NASA tweeted, “We have LIFTOFF of the @NASAWebb Space Telescope! … the beginning of a new, exciting decade of science climbed to the sky. Webb’s mission to #UnfoldTheUniverse will change our understanding of space as we know it.” Using optics that can see in the infrared spectrum, this new “gift” to humanity will examine every aspect of our cosmos history, including a look at first galaxies formed 13.5 billion years ago, as well as the atmospheres of exoplanets, and hopefully answer questions about how planets formed and evolved. It also will observe the supermassive black hole at the center of the Milky Way. The Webb telescope is “unequaled in size and complexity,” the Indian web daily NDTV reported. To give the reader a sense of Webb’s magnification power, “#JWST can see the heat signature of a bumblebee in the distance of the moon,” Dr. John Mather Senior Project Scientist on the James Webb Space Telescope, Tweeted.

During the next “29 days on edge” the Webb will perform a series of complex tasks to ready itself for gazing into the deep space of our Universe. On day three its five-layer sunshield will begin to unfurl. It is “the size of a tennis court,” CNN reported. By day five the sunshield is expected to fully deploy, a process using 107 release mechanisms. Then two weeks into its flight the primary mirror will deploy, and its 18 hexagonal mirrors are to align into “precise positions using 126 actuators,” Florida Today reported. Once all the readying tasks are done, Webb will fire its thruster to travel to its destination, nearly 1 million miles from Earth.

Reflecting the “simultaneity of eternity” and man’s role in developing the Universe, it is noteworthy that the Webb telescope’s destination is what is known as the Lagrange 2 point. Its new home is so named after Italian-French mathematician Joseph-Louis Lagrange who in 1772 discovered five unique points of equilibrium between the forces of gravity of the Sun, Earth and the Moon. This L2 point will allow for the Webb to remain in an orbit with Earth, the Sun and the Moon on the same side as its solar shield while being close enough to Earth for communications. Webb project scientist Klaus Pontoppidan pointed to the lasting import of this “gift” when he said, “Webb will probably also reveal new questions for future generations of scientists to answer, some of whom may not even be born yet.”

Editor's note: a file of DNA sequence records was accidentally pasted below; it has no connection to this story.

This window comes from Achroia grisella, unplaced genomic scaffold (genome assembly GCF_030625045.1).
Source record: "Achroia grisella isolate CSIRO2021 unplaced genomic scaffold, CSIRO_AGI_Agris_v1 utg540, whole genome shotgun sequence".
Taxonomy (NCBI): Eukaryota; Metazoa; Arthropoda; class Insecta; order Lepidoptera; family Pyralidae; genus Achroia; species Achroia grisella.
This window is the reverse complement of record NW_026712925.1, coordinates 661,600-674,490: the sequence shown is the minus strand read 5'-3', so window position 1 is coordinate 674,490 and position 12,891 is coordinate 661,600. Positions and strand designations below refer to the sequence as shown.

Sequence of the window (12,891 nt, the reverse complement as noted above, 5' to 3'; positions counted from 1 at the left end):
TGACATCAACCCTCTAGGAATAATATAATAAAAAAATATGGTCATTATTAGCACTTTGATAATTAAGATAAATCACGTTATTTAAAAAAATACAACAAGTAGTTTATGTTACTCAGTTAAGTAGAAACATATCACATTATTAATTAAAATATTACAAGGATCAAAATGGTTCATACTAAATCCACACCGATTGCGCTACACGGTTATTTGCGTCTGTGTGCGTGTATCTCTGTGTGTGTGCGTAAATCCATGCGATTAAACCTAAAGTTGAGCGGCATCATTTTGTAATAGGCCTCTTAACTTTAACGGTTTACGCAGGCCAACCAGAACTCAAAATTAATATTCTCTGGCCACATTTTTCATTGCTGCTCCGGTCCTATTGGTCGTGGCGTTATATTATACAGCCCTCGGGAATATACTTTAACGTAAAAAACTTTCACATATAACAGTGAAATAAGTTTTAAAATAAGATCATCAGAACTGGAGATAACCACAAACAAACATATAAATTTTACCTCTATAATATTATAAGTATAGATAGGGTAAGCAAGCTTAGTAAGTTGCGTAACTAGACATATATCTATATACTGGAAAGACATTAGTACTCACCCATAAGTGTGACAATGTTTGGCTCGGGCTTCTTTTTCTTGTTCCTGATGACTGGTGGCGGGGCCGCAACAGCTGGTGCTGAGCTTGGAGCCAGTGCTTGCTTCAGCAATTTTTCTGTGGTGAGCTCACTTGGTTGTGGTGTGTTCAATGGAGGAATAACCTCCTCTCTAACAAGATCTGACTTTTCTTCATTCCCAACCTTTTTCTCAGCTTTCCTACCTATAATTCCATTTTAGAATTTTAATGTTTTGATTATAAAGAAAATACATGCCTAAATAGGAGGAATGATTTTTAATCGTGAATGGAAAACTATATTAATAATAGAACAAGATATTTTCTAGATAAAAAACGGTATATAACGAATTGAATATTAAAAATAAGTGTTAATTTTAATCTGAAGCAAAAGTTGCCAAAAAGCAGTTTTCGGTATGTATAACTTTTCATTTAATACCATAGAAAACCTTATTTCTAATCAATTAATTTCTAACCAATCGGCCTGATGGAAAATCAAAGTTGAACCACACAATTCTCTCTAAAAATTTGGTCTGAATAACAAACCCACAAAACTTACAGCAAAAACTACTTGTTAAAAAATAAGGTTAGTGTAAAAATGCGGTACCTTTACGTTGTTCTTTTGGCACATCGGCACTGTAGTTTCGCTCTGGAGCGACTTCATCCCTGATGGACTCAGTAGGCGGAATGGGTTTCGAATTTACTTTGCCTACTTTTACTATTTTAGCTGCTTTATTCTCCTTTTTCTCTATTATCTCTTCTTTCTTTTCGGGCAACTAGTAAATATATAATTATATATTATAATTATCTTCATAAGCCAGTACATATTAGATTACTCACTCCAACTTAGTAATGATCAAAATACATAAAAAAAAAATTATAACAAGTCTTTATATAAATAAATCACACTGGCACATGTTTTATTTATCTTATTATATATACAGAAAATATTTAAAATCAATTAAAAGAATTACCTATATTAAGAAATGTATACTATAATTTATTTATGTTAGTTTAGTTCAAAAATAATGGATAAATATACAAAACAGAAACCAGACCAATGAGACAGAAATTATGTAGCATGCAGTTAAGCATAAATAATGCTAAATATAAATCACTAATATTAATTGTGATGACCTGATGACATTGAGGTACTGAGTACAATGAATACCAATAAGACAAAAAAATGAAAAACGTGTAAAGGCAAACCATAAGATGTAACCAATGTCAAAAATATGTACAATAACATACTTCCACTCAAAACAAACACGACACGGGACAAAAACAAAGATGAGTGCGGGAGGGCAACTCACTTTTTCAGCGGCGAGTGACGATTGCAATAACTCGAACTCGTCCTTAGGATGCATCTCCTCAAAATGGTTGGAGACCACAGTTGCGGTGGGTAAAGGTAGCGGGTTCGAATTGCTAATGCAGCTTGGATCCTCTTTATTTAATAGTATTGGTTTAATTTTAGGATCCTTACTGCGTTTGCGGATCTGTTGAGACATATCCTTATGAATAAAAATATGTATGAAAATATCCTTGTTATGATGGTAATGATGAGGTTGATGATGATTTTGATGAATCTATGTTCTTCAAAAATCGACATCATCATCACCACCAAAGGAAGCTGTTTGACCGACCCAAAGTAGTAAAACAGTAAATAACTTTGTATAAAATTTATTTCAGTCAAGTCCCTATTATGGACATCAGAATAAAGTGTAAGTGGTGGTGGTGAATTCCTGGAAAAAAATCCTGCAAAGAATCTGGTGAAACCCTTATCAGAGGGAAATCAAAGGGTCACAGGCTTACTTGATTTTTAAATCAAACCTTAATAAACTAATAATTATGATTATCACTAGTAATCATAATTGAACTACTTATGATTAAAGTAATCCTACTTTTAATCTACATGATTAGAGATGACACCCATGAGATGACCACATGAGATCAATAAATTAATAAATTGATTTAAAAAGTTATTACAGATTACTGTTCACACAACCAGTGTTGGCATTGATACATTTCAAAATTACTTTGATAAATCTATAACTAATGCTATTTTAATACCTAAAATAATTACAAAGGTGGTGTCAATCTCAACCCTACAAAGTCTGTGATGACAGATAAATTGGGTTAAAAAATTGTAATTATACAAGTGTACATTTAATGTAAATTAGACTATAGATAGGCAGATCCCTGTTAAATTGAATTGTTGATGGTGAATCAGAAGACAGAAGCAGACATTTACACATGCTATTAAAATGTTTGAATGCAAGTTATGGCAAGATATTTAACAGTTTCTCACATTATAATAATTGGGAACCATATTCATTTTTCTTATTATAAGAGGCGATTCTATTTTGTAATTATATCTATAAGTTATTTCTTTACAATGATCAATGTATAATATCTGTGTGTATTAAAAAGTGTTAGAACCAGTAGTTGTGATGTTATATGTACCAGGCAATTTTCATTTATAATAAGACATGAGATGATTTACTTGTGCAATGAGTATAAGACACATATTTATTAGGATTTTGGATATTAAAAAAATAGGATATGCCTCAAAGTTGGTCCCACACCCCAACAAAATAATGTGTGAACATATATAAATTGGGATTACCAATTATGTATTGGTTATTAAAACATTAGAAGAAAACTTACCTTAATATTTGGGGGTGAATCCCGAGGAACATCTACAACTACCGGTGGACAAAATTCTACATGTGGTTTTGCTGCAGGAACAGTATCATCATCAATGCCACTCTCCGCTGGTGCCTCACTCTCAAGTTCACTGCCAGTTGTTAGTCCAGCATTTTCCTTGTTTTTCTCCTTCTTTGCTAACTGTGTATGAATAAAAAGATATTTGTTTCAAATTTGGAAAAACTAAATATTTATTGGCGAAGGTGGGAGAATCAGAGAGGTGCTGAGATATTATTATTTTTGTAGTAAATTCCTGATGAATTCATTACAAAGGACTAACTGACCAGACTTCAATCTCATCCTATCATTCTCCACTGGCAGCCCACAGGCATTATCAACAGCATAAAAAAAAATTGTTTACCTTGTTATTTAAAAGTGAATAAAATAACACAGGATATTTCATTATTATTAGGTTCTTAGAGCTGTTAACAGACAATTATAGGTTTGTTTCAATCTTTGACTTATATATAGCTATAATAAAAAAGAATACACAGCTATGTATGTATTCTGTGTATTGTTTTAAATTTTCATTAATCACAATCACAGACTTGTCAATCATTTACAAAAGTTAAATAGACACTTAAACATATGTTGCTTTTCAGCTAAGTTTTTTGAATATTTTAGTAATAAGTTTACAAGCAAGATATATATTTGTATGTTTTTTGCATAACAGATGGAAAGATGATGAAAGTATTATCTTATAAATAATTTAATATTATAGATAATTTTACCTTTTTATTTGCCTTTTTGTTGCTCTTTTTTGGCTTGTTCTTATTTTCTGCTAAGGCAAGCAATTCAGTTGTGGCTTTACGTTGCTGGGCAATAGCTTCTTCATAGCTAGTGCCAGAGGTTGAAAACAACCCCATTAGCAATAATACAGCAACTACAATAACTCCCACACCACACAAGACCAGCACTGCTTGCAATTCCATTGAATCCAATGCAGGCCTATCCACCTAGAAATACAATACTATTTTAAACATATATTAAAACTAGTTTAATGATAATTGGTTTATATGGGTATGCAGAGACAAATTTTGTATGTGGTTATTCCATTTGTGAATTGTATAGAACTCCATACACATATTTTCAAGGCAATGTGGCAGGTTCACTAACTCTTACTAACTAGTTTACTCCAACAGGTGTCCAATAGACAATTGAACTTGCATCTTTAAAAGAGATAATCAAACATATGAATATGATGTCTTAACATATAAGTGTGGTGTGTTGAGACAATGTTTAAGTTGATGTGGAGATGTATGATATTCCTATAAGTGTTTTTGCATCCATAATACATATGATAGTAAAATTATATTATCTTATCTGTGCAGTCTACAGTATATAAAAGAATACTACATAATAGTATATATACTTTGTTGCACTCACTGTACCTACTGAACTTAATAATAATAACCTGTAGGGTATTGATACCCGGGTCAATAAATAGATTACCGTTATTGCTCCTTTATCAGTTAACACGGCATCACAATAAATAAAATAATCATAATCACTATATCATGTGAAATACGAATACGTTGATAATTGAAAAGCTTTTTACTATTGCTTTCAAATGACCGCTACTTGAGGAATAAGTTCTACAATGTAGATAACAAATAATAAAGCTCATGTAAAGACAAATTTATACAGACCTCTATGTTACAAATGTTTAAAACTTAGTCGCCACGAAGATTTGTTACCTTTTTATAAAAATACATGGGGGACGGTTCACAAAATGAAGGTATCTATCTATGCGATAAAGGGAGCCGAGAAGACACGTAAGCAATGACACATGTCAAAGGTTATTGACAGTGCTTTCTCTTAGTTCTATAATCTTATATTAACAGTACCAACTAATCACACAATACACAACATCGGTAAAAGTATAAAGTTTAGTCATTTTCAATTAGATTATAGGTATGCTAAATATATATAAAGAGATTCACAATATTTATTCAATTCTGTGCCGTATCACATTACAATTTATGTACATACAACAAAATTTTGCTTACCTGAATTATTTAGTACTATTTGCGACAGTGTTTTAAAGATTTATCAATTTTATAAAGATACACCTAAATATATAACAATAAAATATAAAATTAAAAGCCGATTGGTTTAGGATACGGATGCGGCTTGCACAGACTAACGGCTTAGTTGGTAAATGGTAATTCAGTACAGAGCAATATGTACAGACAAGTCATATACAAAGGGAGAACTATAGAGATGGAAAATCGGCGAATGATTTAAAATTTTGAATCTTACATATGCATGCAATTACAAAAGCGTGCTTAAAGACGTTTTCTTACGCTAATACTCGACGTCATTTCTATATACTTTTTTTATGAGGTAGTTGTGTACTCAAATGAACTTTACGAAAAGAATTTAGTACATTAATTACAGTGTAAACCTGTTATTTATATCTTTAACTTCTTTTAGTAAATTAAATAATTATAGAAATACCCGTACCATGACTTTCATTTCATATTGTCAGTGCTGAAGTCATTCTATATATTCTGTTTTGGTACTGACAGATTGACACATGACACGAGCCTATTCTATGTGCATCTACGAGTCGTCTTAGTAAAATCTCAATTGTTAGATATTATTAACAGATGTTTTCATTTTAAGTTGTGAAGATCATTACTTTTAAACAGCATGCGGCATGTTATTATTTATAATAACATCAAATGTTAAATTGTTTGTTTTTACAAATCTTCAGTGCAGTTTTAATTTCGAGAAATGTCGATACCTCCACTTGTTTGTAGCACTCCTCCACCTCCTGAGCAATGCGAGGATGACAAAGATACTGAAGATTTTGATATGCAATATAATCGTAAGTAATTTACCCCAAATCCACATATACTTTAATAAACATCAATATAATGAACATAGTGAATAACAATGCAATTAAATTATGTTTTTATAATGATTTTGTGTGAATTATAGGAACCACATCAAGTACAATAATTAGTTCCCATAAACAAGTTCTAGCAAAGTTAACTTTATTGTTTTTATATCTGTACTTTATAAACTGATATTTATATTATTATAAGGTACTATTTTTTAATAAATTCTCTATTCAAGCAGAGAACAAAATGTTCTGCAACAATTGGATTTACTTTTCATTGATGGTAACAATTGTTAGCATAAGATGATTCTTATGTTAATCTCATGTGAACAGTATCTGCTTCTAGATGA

China Launches Tianzhou Cargo Ship Which Docks With the Space Station

China launched the cargo spacecraft Tianzhou-2 on Saturday, May 29, which has docked with the space station core module Tianhe. It delivered supplies for the first crew, equipment, and propellant. The Long March-7 Y3 rocket, carrying Tianzhou-2, blasted off from the Wenchang Spacecraft Launch Site at 8:55 p.m. (Beijing Time), according to the China Manned Space Agency (CMSA). The launch was a complete success, the CMSA said.

The cargo includes more than 160 large and small packages, including supplies for astronauts, space-science equipment, and two tons of propellant, which are needed to keep the station in a stable orbit. After docking with Tianhe, Tianzhou-2 will replenish Tianhe’s propellant and help test equipment for space application projects.

Three astronauts will be launched on the Shenzhou-12 mission, and will stay in orbit for three months. It will be their job to unpack the goods stowed inside Tianzhou-2. In addition to supplies for the three-astronaut first crew, the gear delivered by Tianzhou-2 also includes two spacesuits for extravehicular activities, each weighing more than 100 kg, which will be needed on future “space walks.” This year, two manned craft will dock with the station.

Tianzhou-2 is also delivering space food, dubbed “space deliveries” by Chinese engineers, including many traditional Chinese dishes. From staple foods to non-staples, from meat to vegetables, the menu is appetizing for Chinese astronauts. Famous stir-fried Chinese dishes like shredded pork with garlic sauce and Kung Pao chicken are both on the menu. (The menu may be an added inducement for non-Chinese astronauts to visit the station.)

Later this year, another cargo vessel will dock with the station, as will a second manned mission. In 2022, the station will be complete, with the addition of the Wentian and Mengtian laboratory modules.

Then it will be open for other countries to send their experiments, their astronauts, or even their entire laboratories, to this truly international space station.


Harvard Scientist: Space Exploration Uplifts and Gives Meaning to Humans’ Lives

Harvard Scientist Says Space Exploration Uplifts and Gives Meaning to Humans’ Lives

May 25 (EIRNS)–In an interview with The Federalist publisher Ben Domenech, on Fox News’s “The Ben Domenech podcast,” Harvard professor Avi Loeb, a renowned theoretical physicist, former chair of Harvard’s astronomy department, and author of the book “Extraterrestrial: The First Sign of Intelligence Life Beyond Earth.” argued that scientific institutions should be taking risks and fund risky research, rather than just promising what they can deliver. “These are the most boring projects,” he said. “If you can tell in advance what you can discover, then it’s not a major advance.” The title of the podcast is “Avi Loeb and the Importance of Inquiry,” in which he discusses an array of subjects.